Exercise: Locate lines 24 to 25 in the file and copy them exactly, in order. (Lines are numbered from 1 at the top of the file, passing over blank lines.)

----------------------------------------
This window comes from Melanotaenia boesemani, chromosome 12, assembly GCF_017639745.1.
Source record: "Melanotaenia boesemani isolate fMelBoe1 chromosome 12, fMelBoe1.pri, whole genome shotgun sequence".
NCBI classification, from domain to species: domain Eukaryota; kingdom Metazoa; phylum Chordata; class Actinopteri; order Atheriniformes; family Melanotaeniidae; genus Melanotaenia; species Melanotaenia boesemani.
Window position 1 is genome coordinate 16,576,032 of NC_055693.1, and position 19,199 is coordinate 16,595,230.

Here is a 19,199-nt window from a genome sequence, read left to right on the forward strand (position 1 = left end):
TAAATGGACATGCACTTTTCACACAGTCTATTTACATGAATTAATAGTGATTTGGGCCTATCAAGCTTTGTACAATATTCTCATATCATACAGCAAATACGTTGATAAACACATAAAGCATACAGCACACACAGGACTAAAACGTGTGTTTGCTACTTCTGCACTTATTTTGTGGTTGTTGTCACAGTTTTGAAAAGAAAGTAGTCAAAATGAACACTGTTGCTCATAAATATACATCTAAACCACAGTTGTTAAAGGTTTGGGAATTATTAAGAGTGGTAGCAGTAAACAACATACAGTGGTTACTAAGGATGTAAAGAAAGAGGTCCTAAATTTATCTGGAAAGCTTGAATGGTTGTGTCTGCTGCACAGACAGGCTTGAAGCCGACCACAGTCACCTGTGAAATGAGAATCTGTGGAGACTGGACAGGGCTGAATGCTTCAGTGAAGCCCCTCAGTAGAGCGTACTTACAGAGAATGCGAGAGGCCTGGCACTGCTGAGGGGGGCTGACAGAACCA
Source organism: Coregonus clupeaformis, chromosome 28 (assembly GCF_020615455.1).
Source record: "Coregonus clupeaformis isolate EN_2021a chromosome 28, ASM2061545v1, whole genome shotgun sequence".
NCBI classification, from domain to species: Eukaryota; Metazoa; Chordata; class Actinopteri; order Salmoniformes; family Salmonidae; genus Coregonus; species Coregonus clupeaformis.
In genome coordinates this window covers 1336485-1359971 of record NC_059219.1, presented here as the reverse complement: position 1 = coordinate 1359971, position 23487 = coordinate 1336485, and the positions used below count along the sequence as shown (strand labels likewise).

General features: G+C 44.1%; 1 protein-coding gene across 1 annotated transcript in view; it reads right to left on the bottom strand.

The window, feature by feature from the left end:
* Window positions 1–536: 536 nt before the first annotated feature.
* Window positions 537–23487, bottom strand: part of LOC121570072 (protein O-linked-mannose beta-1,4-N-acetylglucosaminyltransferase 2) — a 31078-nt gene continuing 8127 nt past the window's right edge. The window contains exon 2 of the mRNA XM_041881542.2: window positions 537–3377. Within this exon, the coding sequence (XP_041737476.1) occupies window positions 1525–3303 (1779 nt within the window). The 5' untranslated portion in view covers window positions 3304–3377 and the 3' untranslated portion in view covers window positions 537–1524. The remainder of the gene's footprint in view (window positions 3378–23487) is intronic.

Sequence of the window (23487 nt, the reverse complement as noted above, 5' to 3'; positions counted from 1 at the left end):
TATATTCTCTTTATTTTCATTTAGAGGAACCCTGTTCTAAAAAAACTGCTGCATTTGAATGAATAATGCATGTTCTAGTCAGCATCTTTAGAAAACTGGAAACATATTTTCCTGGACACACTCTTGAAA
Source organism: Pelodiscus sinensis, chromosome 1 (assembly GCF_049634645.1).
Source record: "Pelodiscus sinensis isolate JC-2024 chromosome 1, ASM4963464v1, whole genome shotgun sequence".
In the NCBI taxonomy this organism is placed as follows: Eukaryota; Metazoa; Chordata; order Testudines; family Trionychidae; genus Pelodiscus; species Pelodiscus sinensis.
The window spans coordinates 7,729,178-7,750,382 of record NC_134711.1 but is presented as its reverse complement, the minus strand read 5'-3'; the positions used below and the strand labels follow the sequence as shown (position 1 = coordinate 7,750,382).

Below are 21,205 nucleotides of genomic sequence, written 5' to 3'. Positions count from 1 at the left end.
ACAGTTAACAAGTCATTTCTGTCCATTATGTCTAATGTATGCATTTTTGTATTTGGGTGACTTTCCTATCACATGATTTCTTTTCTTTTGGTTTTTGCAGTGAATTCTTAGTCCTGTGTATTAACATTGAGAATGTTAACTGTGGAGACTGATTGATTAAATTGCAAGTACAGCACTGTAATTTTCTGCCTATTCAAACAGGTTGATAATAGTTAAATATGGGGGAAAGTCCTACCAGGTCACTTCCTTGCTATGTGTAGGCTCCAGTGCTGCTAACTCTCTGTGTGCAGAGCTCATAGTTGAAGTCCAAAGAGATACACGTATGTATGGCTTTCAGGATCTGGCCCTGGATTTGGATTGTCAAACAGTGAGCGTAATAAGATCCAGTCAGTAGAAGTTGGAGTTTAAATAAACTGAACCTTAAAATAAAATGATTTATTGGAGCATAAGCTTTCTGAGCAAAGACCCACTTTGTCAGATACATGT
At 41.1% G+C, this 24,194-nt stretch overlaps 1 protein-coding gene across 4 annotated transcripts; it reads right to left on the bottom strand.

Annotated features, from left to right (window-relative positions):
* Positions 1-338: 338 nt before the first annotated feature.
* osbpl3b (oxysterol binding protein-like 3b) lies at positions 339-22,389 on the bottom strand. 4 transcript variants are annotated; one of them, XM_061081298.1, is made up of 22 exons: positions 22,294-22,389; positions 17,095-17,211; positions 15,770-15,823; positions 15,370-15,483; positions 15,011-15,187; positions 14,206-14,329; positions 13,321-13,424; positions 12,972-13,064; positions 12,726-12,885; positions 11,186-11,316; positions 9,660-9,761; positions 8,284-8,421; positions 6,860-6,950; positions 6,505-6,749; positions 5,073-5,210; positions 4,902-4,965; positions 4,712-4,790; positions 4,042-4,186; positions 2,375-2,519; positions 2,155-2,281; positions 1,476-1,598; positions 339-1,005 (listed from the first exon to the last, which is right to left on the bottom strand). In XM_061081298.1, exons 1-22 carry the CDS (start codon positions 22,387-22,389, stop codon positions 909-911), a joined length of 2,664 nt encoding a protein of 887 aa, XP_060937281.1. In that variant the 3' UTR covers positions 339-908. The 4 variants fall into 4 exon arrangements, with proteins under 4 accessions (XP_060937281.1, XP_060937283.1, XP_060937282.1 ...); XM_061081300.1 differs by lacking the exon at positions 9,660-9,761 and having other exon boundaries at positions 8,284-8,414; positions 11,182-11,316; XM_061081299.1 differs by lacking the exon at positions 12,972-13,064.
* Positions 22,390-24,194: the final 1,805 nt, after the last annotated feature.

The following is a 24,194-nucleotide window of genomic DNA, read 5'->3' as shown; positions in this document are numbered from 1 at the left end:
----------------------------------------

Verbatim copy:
Annotated features, from left to right (window-relative positions):
* Positions 1-338: 338 nt before the first annotated feature.